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Falling into Sky

Rosemary Anderson

 

She walks beside the river, past rows of clean, white apartments with their small docks and matching yachts, past trees filled with bats, and past groups of tourists fishing from the public pier. Sometimes mirrors in the apartments wink back at her through oversized windows, reflecting sky. Sometimes, when she feels more daring, she watches the open sky directly. Other times she watches nothing much at all, but she’s always walking and she’ll keep on walking until she sees a sick old man.
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It is the same every time, though it is not always the same location, or the same man, or the same sickness. Sometimes the man has limp hair and spindly legs. Other times the man is a strange colour. Or he is merely a man who looks older than his years – and she knows he’s older than his years because she can see youth behind the sallow, saggy skin, like the light of a lamp that’s been muffled with crêpe paper for a party.
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When she spies the sick old man she won’t react outwardly, though she will be overwhelmed: first with sadness, because the man is sick, yes; and then joy, because he is alive and moving, breathing; and finally nostalgia, because the man is, to her, like her father.
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Her father was sick long before she knew it, and by the time she did know it he was in too deep for anyone to reach him. Once, she thought if she’d been older when it started, she might have stopped it. Now she understands she never could have stopped it, in the same way she could never stop a runaway train with just her body.
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She believes there are two kinds of sickness: the kind inexplicably thrust upon people, and the kind that is chosen. But what part of her father’s sickness corresponded to choice? Some days, in anger, she thinks all of it – fate is up to character. Other days she believes there’s no choice in anything we do and what does it matter. Except it does matter, because when blood courses through your body something always matters. So she continues walking the length of the river, looking sadly at sick, solitary men and considering what matters to her. In the end, she decides this is simply a question: will she get sick, too?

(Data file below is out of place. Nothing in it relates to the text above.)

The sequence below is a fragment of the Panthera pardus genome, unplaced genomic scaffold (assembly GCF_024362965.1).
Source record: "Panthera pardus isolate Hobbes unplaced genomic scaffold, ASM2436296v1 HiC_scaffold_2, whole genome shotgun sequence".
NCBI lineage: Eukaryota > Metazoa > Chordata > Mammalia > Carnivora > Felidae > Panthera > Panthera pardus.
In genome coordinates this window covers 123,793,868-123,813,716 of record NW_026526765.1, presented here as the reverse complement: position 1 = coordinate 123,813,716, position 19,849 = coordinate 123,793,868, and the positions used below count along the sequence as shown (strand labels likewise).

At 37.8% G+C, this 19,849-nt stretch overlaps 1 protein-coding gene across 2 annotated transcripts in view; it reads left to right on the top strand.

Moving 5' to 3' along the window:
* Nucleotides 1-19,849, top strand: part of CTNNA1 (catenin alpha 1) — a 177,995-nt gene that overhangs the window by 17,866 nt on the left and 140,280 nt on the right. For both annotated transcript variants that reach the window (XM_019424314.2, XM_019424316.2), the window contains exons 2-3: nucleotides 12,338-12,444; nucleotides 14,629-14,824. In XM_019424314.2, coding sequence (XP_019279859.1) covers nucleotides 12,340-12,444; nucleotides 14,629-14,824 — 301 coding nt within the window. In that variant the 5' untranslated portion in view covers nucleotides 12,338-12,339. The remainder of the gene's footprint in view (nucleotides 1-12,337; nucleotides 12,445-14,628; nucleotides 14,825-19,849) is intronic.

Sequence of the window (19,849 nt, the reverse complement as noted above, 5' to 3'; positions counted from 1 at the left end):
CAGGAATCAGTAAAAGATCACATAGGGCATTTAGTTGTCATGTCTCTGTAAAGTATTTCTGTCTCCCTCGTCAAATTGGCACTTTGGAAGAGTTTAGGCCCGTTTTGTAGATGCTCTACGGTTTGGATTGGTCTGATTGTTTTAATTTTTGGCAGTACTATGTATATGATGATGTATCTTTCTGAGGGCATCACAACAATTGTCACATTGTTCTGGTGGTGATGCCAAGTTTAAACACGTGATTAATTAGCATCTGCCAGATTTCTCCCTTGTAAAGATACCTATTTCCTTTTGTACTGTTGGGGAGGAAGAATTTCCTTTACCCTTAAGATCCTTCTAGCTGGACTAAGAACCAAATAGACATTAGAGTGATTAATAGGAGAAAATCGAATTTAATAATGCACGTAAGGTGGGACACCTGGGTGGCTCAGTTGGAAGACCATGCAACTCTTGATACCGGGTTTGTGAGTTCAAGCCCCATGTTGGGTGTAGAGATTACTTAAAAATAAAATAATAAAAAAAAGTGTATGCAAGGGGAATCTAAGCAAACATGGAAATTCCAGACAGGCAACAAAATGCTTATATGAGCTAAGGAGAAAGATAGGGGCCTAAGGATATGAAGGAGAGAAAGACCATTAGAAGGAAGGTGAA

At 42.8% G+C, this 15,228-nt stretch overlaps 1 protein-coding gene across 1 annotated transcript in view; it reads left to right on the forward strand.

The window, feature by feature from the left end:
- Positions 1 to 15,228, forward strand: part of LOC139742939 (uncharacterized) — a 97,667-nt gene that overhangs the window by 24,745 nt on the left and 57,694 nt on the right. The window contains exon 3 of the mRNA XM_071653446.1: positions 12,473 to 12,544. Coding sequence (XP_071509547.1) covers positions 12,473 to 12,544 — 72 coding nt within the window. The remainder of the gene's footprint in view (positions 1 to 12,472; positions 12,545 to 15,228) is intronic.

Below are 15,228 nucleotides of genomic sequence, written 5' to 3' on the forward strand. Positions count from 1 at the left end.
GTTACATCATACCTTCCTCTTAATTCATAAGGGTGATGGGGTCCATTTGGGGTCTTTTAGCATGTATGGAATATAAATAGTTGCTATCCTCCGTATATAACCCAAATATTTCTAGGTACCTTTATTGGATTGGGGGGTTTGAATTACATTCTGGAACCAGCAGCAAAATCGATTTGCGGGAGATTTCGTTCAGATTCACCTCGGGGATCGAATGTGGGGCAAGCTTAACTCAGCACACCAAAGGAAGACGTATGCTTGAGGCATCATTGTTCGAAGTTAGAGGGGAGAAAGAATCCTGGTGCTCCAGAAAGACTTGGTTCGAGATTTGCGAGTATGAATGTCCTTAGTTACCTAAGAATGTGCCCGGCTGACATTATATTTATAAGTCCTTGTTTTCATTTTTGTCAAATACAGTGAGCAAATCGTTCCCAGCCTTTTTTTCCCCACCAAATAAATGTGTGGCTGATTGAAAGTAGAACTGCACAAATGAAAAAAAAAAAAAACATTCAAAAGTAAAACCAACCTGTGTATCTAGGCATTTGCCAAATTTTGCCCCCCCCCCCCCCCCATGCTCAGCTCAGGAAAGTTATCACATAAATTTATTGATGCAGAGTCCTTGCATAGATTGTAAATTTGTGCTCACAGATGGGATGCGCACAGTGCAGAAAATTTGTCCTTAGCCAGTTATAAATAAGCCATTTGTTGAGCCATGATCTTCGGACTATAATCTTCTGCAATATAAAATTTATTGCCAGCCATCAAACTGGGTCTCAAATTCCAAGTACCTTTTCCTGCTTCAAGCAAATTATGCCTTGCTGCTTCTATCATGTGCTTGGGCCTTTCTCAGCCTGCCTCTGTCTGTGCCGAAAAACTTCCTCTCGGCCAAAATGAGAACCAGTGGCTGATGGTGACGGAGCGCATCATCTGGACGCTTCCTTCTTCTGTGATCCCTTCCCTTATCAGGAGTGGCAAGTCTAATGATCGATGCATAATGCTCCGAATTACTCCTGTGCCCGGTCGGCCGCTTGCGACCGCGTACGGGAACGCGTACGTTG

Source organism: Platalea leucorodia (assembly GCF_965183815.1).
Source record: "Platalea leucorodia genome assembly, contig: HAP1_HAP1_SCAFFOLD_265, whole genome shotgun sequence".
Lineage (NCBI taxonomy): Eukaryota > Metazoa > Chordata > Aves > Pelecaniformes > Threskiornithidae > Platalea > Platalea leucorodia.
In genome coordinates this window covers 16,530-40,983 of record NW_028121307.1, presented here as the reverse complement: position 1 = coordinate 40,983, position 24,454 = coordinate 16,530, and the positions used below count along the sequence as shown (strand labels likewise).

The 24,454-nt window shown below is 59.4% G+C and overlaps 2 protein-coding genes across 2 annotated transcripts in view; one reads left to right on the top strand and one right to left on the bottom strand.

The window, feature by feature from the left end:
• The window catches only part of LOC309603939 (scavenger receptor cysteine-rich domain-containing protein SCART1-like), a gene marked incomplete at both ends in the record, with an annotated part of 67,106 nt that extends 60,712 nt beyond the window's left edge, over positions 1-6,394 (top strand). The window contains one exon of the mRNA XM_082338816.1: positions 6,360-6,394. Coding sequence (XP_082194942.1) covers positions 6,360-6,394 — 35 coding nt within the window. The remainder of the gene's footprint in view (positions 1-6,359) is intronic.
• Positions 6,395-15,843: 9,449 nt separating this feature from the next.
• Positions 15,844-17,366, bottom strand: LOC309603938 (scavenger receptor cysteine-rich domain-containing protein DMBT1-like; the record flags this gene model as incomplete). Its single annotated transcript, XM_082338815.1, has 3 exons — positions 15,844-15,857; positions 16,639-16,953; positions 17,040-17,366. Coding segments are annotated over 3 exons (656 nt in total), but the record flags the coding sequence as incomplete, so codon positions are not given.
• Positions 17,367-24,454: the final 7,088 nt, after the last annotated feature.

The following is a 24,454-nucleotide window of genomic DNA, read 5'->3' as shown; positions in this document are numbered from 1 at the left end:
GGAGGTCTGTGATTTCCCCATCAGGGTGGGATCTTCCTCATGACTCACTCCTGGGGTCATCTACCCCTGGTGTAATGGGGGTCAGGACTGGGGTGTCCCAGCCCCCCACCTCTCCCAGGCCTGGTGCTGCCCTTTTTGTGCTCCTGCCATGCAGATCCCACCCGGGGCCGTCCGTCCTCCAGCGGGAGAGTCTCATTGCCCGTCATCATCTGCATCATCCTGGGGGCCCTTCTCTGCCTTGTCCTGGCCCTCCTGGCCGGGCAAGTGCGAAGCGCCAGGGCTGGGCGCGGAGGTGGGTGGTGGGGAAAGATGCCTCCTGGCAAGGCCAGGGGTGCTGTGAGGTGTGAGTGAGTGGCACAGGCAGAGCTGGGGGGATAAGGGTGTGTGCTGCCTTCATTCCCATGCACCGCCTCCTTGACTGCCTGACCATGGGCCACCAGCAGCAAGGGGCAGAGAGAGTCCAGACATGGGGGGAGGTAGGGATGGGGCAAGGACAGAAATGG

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It had started with the open door letting in blustery winter air. Her father needed the door open to clear his head, so he said, and at first nobody thought much of this. Soon the door was kept open all night, and though everyone grabbed extra blankets they still grew icy, and her mother became angry because there were no blankets to spare if they should have guests (though they never had guests so this concern was puzzling).
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One night, when the cold had sunk through her blankets and into her toes – when it got your feet, that was it for sleeping – she dressed and followed the footprints in the snow. She found her father in the front yard, his gaze skyward, unblinking, even as snowflakes settled on his eyes. He asked her, without moving, if she thought the sky was bottomless or topless. She said topless of course, because they were looking up. Her father had said she was wrong – they were already at the top, it would not get any better than this; they only had to look at the sky to see how much further there was to fall.
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She hadn’t understood what he was saying and she understood even less as he was taken from her. When he was gone, she would look up at the sky and wonder if he’d fallen in. For weeks she thought he’d fall out again, that she would be walking down the street one day and he would appear like Mary Poppins. She suffered with vertigo until her mother accused her of seeking attention, whereafter she continued to spin and sway, but only on the inside.
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Despite the passage of so many years, she still, out of the blue, gets a jolt. It’s as if she’s falling from the crest of a tall wave – her hands flutter to her chest; two birds caught in the gale – and as the tide recedes, she finds that question floating to the surface with the weeds: Will she get sick, too? But she cannot answer this, and as long as nobody can answer this she’ll choose to take long walks by the river, avoiding the sky, the water, the windows – so afraid they’ll swirl together, that she’ll see the figure she longs to shatter.
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She pictures him, as she walks alone in the icy wind: a man who looked so much older than his years; a woman who looks so much older than her own.

 

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